For many of us, I suspect, weariness of seeing people of faith espouse their principles and then behave in ways that contradict their faith's doctrine have left us somewhat cynical of organized religion.
    I think, as do many, that my relationship with God is private and frankly, no one's business but mine. I would rather form opinions about a person's behavior than their religious affiliation.
    Perhaps the author, instead of criticizing others trying to lead good lives, should laud those whose actions are in accordance with his own faith's teachings.
    It's true, as he says, that organized religion has led to many advances in civilization. I dare say that it has equally led to strife, atrocities and bloodshed.
    A good person is still a good person, no matter the banner.

    September 30, 2012 at 11:54 am |
  4. dawgie222

    We all care to hear about life and religion from the brewery founder?

    September 30, 2012 at 11:54 am |
    • blaqb0x

      Does he hand out free samples?

      September 30, 2012 at 12:10 pm |
  5. Nic

    Why does my generation always get labeled the 'me' generation? We are not the ones who want full social security but also want to retire at 65. We are not the ones who voted to pursue a war. We are not the ones who lived on credit from the late 80's until a few years ago. We are not the ones continually kicking the can down the road. The baby boomers are an extremely selfish generation and I tire of hearing the young people are the self-centered ones. The baby boomers retained no characteristics of the 'great' generation. Baby boomers are like a consumption plague on this nation.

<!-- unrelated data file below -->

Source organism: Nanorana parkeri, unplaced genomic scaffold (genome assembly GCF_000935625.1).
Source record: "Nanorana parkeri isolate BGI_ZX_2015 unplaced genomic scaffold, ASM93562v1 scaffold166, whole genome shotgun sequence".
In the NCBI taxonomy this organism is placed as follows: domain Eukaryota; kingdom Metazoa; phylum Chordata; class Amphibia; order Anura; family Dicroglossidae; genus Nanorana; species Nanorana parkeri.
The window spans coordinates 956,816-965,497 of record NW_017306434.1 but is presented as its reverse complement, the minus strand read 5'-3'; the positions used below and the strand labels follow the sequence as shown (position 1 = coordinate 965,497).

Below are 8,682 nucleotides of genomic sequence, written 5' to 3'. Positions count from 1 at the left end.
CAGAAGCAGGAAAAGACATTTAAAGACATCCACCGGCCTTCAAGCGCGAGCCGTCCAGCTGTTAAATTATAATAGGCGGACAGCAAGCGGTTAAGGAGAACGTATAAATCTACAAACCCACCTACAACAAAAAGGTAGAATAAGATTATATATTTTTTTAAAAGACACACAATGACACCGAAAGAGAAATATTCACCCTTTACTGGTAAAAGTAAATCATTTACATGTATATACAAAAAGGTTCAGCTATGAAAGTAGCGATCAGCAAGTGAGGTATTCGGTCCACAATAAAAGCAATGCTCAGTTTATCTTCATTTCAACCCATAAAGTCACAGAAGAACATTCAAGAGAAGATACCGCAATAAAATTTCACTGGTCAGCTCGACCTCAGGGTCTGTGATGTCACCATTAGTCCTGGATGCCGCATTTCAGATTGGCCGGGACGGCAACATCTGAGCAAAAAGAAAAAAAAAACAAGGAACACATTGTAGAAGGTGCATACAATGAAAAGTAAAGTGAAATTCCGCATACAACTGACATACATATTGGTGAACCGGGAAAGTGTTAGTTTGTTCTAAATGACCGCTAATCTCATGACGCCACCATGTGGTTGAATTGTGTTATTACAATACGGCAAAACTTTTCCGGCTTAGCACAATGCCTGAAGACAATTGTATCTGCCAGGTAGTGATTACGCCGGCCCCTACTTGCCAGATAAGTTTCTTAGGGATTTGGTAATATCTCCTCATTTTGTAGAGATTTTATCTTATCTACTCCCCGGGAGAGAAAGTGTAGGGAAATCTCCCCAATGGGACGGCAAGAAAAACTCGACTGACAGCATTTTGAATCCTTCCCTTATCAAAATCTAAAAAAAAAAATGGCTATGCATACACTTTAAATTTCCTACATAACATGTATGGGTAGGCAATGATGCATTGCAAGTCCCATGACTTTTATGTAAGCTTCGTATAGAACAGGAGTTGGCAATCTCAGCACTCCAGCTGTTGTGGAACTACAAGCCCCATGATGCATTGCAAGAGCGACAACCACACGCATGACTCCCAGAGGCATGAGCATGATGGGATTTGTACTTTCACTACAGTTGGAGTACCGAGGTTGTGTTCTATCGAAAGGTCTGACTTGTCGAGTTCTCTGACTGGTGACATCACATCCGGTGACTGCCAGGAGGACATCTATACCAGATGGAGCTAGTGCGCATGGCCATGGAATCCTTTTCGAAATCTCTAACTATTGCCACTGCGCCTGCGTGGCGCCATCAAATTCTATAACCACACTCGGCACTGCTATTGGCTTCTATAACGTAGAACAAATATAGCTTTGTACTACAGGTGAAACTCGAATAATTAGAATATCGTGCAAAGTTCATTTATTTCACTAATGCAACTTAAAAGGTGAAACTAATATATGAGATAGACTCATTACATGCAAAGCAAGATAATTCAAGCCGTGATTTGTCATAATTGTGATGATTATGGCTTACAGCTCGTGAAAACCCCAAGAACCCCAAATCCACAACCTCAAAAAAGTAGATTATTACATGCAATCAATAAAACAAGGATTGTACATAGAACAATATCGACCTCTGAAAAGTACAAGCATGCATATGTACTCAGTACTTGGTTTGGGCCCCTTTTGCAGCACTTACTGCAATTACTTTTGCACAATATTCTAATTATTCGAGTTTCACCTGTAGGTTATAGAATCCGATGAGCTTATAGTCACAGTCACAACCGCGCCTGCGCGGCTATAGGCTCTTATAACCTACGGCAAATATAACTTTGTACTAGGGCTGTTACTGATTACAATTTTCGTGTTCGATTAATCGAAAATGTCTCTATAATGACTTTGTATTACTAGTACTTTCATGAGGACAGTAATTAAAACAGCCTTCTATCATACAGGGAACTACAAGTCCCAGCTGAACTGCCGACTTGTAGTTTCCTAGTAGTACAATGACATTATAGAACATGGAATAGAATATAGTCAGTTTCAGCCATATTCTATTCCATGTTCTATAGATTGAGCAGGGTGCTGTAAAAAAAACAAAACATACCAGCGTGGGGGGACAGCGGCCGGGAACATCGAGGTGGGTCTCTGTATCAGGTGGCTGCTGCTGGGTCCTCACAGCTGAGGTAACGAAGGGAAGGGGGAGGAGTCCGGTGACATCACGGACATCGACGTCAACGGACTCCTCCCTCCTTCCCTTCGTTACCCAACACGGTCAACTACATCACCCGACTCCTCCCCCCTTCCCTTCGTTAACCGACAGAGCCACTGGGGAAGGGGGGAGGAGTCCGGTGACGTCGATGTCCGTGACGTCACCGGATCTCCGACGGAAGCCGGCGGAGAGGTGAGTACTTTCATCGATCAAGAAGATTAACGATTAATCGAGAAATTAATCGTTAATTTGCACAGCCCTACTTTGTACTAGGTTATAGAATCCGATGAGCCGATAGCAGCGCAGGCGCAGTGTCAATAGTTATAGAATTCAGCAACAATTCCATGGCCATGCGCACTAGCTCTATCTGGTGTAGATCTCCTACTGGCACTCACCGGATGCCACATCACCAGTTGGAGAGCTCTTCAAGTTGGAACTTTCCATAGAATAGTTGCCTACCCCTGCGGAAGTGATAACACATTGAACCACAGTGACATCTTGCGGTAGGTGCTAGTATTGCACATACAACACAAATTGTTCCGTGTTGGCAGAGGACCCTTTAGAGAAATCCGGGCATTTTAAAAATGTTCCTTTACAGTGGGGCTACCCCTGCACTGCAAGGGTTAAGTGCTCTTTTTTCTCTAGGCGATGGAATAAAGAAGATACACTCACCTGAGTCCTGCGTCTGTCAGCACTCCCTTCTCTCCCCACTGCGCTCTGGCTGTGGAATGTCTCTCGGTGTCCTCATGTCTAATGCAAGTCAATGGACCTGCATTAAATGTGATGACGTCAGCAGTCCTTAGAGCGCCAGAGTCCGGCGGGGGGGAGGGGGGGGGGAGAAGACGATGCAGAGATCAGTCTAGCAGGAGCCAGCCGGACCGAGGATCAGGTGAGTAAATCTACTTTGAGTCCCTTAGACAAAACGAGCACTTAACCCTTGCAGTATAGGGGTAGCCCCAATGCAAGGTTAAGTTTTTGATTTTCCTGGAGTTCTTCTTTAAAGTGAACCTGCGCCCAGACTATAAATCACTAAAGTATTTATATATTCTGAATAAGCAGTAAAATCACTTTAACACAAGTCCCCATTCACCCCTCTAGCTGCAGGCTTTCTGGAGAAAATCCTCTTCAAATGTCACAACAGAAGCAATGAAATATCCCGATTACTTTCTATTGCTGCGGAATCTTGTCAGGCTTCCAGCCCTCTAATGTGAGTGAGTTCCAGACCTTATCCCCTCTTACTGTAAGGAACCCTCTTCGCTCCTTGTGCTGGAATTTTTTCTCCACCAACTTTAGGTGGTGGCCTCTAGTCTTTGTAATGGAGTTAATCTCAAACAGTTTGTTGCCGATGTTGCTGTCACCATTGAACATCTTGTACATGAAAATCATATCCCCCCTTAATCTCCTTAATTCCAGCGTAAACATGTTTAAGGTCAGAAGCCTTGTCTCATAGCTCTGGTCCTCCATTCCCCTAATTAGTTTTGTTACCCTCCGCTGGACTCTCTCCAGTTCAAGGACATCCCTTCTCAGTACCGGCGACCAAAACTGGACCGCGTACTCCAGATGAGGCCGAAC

September 30, 2012 at 11:54 am |
    • Nancy

      i am a baby boomer and I agree with you 100%.

      September 30, 2012 at 11:59 am |
    • Nic

      Finally! Thanks Nancy. It's maddening to know my generation is going to have a much more limited opportunity to surpass the earning potential of the previous generation and deal with the consumption of prior generations. It really isn't fair to us.

      September 30, 2012 at 12:04 pm |
    • Ryan

      I agree with you too and I am not a boomer. However, I will say that our generation is pretty dumb for not voting. I always ask my friends if they are going to vote and only about 1/3 of them do, to which I shake my fist at them and tell them to vote. Let's face it, the boomers are the only ones that vote so they get to bend politics to their will. It's sad if you ask me, our generation is being enslaved to the boomers debt yet we are too lazy to go vote them out of office.

      September 30, 2012 at 12:05 pm |
    • sokesky

      I agree with Nancy, and I too am a Baby Boomer.

      September 30, 2012 at 12:09 pm |
  6. Bob Navarro

    Religions are at the core of all violence that is going on in the world. Believing in myths is not the answer. It is important that each of us perceive what is in the world, and to look at oneself to see who we really are. Besides, worshipping a Middle-Easterner (Jesus) is not very intelligent as the Arabs don't even like us. The sooner we get rid of religion, the better off humanity will be. It is time to put an end to this virus of the brain.

    September 30, 2012 at 11:54 am |
    • Reality

      The Twenty (or so) Worst Things People Have Done to Each Other:
      M. White, http://necrometrics.com/warstatz.htm#u (required reading)

      The Muslim Conquest of India

      "The likely death toll is somewhere between 2 million and 80 million. The geometric mean of those two limits is 12.7 million. "